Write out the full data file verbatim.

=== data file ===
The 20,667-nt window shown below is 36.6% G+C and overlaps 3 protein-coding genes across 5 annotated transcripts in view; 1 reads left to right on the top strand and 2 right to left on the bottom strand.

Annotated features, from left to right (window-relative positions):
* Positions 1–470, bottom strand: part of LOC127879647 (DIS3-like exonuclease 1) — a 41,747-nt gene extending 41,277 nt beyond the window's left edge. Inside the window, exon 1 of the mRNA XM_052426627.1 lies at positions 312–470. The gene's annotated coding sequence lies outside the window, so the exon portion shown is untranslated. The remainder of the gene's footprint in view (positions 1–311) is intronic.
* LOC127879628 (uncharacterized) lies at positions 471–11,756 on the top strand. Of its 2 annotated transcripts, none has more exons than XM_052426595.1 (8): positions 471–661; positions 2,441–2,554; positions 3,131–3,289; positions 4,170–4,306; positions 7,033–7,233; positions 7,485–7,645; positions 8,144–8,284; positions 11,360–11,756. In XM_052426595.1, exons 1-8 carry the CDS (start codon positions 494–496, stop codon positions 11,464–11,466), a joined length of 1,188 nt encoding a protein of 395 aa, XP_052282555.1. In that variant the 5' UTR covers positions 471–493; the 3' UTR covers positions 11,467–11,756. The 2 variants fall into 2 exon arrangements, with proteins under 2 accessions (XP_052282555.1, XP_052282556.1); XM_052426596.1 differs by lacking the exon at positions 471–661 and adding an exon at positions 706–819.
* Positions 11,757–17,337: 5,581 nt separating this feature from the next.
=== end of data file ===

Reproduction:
The 20,667-nt window shown below is 36.6% G+C and overlaps 3 protein-coding genes across 5 annotated transcripts in view; 1 reads left to right on the top strand and 2 right to left on the bottom strand.

Annotated features, from left to right (window-relative positions):
* Positions 1–470, bottom strand: part of LOC127879647 (DIS3-like exonuclease 1) — a 41,747-nt gene extending 41,277 nt beyond the window's left edge. Inside the window, exon 1 of the mRNA XM_052426627.1 lies at positions 312–470. The gene's annotated coding sequence lies outside the window, so the exon portion shown is untranslated. The remainder of the gene's footprint in view (positions 1–311) is intronic.
* LOC127879628 (uncharacterized) lies at positions 471–11,756 on the top strand. Of its 2 annotated transcripts, none has more exons than XM_052426595.1 (8): positions 471–661; positions 2,441–2,554; positions 3,131–3,289; positions 4,170–4,306; positions 7,033–7,233; positions 7,485–7,645; positions 8,144–8,284; positions 11,360–11,756. In XM_052426595.1, exons 1-8 carry the CDS (start codon positions 494–496, stop codon positions 11,464–11,466), a joined length of 1,188 nt encoding a protein of 395 aa, XP_052282555.1. In that variant the 5' UTR covers positions 471–493; the 3' UTR covers positions 11,467–11,756. The 2 variants fall into 2 exon arrangements, with proteins under 2 accessions (XP_052282555.1, XP_052282556.1); XM_052426596.1 differs by lacking the exon at positions 471–661 and adding an exon at positions 706–819.
* Positions 11,757–17,337: 5,581 nt separating this feature from the next.